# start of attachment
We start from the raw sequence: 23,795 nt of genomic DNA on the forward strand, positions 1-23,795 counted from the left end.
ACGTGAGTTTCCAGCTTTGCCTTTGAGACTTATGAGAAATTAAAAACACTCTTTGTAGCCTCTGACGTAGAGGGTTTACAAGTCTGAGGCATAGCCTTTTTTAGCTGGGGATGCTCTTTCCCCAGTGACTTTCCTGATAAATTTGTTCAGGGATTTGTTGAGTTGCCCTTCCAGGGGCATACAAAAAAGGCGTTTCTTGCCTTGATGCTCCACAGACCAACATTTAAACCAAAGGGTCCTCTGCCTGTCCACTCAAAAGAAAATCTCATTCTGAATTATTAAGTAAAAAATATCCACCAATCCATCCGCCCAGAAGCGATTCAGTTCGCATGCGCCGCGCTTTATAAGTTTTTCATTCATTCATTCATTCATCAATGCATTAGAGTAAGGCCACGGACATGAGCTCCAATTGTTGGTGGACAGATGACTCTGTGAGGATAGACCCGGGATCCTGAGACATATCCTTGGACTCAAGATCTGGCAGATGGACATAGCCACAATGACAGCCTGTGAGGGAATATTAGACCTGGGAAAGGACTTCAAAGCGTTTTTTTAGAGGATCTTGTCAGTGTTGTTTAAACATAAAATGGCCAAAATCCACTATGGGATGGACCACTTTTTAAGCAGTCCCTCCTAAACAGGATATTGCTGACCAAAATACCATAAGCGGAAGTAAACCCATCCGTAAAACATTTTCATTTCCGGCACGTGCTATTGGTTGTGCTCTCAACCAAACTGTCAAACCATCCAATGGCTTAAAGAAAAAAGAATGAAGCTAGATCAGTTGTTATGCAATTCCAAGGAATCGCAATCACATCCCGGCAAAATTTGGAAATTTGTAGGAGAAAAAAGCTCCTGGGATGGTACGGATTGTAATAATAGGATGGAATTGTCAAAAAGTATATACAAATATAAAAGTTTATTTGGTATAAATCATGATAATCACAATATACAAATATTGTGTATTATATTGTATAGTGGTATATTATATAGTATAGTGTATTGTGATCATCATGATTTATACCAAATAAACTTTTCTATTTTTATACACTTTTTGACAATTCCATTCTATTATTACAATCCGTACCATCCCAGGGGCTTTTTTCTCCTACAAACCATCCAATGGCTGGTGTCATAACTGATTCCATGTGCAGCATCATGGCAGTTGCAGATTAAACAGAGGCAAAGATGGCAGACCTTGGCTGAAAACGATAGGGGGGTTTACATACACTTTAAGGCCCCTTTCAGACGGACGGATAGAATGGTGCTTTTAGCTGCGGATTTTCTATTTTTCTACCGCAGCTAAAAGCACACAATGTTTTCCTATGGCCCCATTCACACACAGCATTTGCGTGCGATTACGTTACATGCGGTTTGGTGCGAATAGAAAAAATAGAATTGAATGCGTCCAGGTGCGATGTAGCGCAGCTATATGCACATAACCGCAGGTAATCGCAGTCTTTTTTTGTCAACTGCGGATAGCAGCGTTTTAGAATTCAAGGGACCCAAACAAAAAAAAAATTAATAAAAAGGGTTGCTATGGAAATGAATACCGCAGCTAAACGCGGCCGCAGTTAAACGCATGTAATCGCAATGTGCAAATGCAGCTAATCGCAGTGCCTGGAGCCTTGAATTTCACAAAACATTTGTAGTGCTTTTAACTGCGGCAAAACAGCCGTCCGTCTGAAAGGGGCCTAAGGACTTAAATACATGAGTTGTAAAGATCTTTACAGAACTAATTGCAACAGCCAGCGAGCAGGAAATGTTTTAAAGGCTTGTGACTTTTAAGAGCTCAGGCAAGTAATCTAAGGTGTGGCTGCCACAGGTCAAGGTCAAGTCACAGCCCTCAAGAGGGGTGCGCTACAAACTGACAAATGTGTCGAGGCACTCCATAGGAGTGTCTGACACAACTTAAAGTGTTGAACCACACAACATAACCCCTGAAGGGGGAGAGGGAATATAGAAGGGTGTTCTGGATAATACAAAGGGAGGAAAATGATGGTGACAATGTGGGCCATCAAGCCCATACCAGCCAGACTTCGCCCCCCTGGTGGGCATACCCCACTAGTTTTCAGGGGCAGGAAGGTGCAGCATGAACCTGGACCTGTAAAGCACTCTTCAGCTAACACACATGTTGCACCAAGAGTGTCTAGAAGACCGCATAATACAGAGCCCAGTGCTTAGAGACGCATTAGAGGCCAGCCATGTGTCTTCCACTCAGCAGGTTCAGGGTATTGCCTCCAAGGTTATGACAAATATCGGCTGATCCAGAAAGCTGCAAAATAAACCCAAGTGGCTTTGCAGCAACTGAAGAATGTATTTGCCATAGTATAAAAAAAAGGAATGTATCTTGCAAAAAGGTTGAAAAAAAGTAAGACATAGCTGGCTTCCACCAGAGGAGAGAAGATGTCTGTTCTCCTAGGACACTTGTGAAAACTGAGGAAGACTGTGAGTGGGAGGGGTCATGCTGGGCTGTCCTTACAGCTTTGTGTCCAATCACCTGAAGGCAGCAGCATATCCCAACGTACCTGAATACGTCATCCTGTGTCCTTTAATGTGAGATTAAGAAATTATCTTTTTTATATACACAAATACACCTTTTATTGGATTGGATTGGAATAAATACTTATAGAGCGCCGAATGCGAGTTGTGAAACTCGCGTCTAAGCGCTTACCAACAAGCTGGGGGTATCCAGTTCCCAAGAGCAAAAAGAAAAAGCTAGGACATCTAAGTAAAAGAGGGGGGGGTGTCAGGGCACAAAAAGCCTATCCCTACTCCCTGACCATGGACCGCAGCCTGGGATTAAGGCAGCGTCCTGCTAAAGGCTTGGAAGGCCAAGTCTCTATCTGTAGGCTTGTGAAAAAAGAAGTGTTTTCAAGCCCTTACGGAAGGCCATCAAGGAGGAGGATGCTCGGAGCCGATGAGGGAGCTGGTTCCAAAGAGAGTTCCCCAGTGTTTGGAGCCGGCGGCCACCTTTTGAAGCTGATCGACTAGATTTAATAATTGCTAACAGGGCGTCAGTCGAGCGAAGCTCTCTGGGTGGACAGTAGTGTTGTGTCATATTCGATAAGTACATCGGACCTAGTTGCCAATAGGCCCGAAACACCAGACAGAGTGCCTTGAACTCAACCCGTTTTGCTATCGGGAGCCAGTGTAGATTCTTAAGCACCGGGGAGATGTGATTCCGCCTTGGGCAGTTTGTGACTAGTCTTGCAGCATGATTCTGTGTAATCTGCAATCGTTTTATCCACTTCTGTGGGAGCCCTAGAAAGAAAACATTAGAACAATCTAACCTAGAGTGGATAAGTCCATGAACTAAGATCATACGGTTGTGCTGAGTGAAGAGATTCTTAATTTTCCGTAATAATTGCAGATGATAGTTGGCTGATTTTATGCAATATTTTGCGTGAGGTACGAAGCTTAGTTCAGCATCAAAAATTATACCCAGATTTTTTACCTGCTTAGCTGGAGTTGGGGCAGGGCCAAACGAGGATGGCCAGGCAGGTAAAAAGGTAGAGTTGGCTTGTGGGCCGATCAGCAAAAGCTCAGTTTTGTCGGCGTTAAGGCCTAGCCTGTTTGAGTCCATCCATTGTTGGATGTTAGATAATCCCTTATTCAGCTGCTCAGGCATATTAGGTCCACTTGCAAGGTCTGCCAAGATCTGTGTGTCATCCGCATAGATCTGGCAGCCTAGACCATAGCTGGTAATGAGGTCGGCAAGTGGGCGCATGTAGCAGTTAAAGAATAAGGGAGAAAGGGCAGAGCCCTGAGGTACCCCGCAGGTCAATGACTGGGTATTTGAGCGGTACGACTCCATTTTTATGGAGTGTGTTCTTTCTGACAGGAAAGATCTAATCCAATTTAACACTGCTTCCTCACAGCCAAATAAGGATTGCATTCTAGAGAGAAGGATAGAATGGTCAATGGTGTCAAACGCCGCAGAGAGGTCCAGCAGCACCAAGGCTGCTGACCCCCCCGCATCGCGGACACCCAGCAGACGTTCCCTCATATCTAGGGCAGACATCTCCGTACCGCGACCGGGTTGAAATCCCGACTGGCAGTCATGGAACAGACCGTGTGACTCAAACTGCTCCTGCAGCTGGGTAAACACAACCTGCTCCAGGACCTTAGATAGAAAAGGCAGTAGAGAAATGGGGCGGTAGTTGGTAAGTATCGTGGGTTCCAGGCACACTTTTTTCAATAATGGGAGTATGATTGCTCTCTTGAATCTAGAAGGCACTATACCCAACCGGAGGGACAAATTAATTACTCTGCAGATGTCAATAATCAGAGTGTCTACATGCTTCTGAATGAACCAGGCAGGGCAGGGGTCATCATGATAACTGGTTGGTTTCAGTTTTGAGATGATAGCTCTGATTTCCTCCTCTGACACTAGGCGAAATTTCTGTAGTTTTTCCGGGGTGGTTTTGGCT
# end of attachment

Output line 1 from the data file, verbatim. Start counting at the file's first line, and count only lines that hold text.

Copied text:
We start from the raw sequence: 23,795 nt of genomic DNA on the forward strand, positions 1-23,795 counted from the left end.